While less than 1 percent of students from Howard, Miami and Tipton counties are attending private schools on the state’s dollar this year, some public school educators still say their districts are being negatively affected by the shifting of state money to private schools.

Meanwhile state legislators are considering designating even more funding to the state’s voucher program, known as choice scholarships. The House’s budget bill calls for eliminating the $4,800 cap on vouchers for K-8 students, which is estimated to cost an additional $4 million a year. Sen. Dennis Kruse (R-Auburn), chair of the education and career development committee, said that’s an insignificant increase in the scope of a $6.9 billion K-12 tuition support budget.

“That itself would not increase things much,” Kruse, R-District 14, said, noting that currently there is no cap on the voucher amount for high school students so removing the $4,800 cap for K-8 students would make the vouchers more uniform.

Without that cap, the amount eligible families receive from the state for a choice scholarship will be up to 90 percent of what the students’ home district receives in per student state funding.

Since legislators first approved the voucher program in 2011, restrictions on the number of vouchers awarded, the amount awarded per voucher and eligibility requirements for families have been relaxed, and more and more families statewide are taking advantage.

This school year, 29,148 Hoosier students received choice scholarships, which is a 47 percent increase from last school year, according to the Indiana Department of Education’s choice scholarship program report that was updated in February. The voucher program diverted $15.8 million from public schools in 2013-14, even though the program was initially billed as a way to save money, which would then be redistributed to public school corporations.

“We may not have lost a lot of students, but the pot can only be so big,” said Randy McCracken, superintendent of Western School Corp., which had 24 of the students living in its district opt to attend a private school on vouchers in 2014-15. “If the money starts going to vouchers, then it’s coming from public schools.”

The Senate is set to release its version of the budget bill today, and Kruse was anticipating Wednesday that there would be some differences related to the voucher funding.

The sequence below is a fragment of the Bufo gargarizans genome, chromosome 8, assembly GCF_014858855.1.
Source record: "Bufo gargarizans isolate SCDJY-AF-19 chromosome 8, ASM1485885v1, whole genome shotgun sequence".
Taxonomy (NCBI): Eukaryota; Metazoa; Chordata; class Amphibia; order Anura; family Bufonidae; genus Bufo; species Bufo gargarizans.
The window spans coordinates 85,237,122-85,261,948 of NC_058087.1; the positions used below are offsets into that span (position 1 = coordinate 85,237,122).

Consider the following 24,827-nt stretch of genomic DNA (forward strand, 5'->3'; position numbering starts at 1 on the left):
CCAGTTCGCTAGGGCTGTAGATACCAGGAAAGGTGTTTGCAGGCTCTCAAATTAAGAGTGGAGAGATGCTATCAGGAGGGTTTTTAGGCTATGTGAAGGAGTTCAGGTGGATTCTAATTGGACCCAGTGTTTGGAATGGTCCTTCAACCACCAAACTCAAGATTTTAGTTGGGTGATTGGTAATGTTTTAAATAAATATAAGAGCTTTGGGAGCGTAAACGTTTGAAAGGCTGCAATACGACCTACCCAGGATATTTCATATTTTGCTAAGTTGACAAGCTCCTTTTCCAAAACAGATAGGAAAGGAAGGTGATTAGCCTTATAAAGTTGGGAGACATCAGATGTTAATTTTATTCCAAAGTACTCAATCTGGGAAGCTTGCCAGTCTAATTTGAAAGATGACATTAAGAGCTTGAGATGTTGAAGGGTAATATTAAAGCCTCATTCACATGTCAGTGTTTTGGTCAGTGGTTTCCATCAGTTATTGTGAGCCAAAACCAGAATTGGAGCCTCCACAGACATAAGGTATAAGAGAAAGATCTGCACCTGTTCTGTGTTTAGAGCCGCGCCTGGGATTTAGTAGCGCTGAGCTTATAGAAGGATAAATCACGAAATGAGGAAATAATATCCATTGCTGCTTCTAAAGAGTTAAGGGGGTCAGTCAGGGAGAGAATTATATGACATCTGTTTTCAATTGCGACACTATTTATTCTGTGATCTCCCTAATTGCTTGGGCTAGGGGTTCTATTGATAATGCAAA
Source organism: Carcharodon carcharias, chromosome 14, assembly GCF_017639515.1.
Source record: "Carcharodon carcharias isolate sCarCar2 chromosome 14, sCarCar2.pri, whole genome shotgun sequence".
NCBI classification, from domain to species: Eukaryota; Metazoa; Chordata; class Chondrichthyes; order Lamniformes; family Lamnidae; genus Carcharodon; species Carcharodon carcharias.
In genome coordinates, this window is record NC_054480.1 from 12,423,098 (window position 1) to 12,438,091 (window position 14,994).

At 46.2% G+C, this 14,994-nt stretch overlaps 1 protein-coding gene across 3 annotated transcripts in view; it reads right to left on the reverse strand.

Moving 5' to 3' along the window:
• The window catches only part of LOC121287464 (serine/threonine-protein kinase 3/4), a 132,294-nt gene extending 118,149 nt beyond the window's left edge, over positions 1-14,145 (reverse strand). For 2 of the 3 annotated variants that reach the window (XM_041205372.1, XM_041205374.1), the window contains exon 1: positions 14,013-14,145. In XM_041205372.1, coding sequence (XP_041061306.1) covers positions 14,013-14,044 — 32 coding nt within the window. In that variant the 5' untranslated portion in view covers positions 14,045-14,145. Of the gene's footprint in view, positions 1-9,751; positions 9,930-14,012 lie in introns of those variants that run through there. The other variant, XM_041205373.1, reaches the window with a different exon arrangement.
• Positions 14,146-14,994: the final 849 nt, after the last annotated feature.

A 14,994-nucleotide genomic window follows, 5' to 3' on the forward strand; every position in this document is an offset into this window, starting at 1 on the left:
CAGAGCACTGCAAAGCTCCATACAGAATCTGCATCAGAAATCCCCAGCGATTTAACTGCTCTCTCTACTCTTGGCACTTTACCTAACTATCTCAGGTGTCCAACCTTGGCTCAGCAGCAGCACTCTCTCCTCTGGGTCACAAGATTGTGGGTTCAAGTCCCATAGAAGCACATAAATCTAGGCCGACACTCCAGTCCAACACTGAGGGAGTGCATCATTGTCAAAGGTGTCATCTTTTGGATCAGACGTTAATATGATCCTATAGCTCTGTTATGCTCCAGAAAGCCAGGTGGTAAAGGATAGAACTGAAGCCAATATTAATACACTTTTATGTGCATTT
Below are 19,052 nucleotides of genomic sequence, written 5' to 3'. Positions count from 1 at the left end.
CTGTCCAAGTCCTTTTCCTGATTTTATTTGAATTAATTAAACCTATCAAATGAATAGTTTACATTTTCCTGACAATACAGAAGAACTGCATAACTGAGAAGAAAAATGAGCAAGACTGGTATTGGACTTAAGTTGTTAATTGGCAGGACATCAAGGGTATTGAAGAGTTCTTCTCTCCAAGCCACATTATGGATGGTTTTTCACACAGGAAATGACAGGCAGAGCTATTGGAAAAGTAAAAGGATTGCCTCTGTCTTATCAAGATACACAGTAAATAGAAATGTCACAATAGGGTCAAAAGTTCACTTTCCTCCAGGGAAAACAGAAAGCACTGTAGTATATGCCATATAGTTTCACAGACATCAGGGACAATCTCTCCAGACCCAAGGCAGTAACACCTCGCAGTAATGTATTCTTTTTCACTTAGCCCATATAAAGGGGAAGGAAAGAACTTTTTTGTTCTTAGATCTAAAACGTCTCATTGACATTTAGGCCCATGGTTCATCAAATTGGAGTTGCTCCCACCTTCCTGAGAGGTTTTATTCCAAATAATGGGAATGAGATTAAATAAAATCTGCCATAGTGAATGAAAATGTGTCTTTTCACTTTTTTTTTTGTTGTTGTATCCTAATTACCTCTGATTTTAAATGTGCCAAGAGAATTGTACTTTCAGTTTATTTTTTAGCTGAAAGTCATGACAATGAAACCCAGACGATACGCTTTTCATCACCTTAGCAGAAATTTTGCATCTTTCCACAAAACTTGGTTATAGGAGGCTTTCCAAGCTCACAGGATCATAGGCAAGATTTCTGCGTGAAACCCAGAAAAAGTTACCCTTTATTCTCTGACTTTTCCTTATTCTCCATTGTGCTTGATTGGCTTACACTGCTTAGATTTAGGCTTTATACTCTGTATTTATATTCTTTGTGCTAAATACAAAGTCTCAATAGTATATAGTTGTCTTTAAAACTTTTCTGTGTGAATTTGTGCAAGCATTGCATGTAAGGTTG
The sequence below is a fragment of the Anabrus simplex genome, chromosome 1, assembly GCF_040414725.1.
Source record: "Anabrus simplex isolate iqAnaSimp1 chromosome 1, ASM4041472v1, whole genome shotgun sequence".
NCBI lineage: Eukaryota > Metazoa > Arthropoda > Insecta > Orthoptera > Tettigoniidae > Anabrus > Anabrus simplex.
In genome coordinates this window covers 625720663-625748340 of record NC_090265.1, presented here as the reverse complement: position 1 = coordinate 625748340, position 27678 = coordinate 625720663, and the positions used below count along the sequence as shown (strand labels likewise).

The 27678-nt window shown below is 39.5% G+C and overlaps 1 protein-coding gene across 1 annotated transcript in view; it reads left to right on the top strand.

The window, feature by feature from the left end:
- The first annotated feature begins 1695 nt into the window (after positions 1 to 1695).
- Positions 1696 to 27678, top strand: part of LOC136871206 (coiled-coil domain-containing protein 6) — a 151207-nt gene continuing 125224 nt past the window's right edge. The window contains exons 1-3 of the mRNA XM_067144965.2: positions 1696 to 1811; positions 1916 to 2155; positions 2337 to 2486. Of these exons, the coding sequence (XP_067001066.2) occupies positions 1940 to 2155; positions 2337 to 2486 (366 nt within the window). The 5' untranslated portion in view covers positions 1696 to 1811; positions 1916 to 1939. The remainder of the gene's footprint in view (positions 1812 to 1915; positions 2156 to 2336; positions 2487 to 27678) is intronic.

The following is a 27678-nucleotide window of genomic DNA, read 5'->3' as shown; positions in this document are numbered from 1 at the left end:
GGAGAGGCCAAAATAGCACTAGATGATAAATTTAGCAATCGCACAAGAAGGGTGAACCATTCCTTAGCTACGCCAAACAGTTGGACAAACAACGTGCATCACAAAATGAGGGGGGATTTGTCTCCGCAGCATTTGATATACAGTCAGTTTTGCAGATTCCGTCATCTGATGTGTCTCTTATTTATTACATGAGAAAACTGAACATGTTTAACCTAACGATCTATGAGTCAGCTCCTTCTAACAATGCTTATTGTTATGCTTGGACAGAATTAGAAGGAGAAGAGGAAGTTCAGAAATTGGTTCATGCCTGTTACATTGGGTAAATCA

“There’s the possibility we might do a separation of the voucher funding and put it in a separate fund from the K-12 tuition,” Kruse said, adding the change would increase transparency in how much money is being spent on vouchers.

Sen. Luke Kenley (R-Noblesville), chair of the Senate appropriations committee, wasn’t sure that change would pass the Senate because he thinks the IDOE already provides sufficient transparency in its annual report on the choice scholarship program.

Kenley, R-District 20, declined to comment further on the Senate’s budget proposal Wednesday, noting that it will be officially released to the media this morning.

Double standard

Kruse sees the choice scholarships as an important factor in making private school accessible to low-income families.

To receive a choice scholarship that equates to 90 percent of the home district’s per student state funding, a family’s income has to fall at the federal government’s threshold to qualify for reduced-price lunches. That's $44,123 a year for a four-person household. To receive a choice scholarship that equates to 50 percent of the home district’s per student state funding, a family’s income can be within 200 percent of that federal guideline for reduced-price lunches, or $88,245 for a family of four.

Kokomo Schools Superintendent Jeff Hauswald pointed out lawmakers are using two different definitions of low-income when it comes to state funding for the voucher program and additional state funds for public schools educating low-income students. Kokomo Schools had 124 students in its district choose vouchers this school year.